Monday, February 16, 2015

Suppose Jesus was the Son of God

Although reading C.S. Lewis's Mere Christianity may have been what first persuaded me of the intellectual credibility of orthodox belief, John Stott's Basic Christianity introduced me to theology. I still value that book and would give it to anyone trying to make sense of what Christian belief is about. From Stott's Preface:
...[O]ur starting-point is the historical figure of Jesus of Nazareth. He certainly existed. There is no reasonable doubt about that. His historicity is vouched for by pagan as well as Christian writers.

He was also very much a human being, whatever else may be said about him. He was born, he grew, he worked and sweated, rested and slept, he ate and drank, suffered and died like other men. He had a real human body and real human emotions.

But can we really believe that he was also in some sense 'God'? Is not the deity of Jesus a rather picturesque Christian superstition? Is there any evidence for the amazing Christian assertion that the carpenter of Nazareth was the unique Son of God?

This question is fundamental. We cannot dodge it. We must be honest. If Jesus was not God in human flesh, Christianity is exploded. We are left with just another religion with some beautiful ideas and noble ethics; its unique distinction has gone.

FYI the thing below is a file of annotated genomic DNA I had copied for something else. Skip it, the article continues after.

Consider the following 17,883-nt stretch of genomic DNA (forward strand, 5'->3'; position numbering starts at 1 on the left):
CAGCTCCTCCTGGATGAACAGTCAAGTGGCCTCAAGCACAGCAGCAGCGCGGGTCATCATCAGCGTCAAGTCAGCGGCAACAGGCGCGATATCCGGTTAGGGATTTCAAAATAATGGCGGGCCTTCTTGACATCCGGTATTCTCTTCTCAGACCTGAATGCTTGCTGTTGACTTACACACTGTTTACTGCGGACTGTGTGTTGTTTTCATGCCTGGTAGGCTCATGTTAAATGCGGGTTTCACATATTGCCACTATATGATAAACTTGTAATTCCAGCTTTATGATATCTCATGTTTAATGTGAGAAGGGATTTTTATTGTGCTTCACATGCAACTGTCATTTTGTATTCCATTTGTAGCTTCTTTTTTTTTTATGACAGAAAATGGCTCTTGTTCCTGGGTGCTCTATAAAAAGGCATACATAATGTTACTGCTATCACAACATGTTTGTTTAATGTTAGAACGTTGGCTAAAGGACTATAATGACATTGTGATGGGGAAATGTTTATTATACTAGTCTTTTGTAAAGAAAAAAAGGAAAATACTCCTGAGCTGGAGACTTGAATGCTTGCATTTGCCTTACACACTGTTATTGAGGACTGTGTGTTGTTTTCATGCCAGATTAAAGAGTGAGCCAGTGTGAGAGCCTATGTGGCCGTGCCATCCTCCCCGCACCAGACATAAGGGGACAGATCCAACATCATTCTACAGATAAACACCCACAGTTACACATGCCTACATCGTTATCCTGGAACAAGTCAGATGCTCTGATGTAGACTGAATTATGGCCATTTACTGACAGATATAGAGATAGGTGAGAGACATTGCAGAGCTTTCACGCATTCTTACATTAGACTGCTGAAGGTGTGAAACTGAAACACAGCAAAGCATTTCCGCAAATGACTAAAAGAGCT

But there is evidence for the deity of Jesus — good, strong, historical, cumulative evidence; evidence to which an honest person can subscribe without committing intellectual suicide. There are the extravagant claims which Jesus made for himself, so bold and yet so unassuming. Then there is his incomparable character. His strength and gentleness, his uncompromising righteousness and tender compassion, his care for children and his love for outcasts, his self-mastery and self-sacrifice have won the admiration of the world. What is more, his cruel death was not the end of him. It is claimed that he rose again from death, and the circumstantial evidence for his resurrection is most compelling.

Supposing Jesus was the Son of God, is basic Christianity merely an acceptance of this fact? No. Once persuaded of the deity of his person, we must examine the nature of his work. What did he come to do? The biblical answer is, he 'came into the world to save sinners'. Jesus of Nazareth is the heaven-sent Saviour we sinners need. We need to be forgiven and restored to fellowship with the all-holy God, from whom our sins have separated us. We need to be set free from our selfishness and given strength to live up to our ideals. We need to learn to love one another, friend and foe alike. This is the meaning of 'salvation'. This is what Christ came to win for us by his death and resurrection.

Then is basic Christianity the belief that Jesus is the Son of God who came to be the Saviour of the world? No, it is not even that. To assent to his divine person, to acknowledge man's need of salvation, and to believe in Christ's saving work are not enough. Christianity is not just a creed; it involves action. Our intellectual belief may be beyond criticism; but we have to translate our beliefs into deeds. ....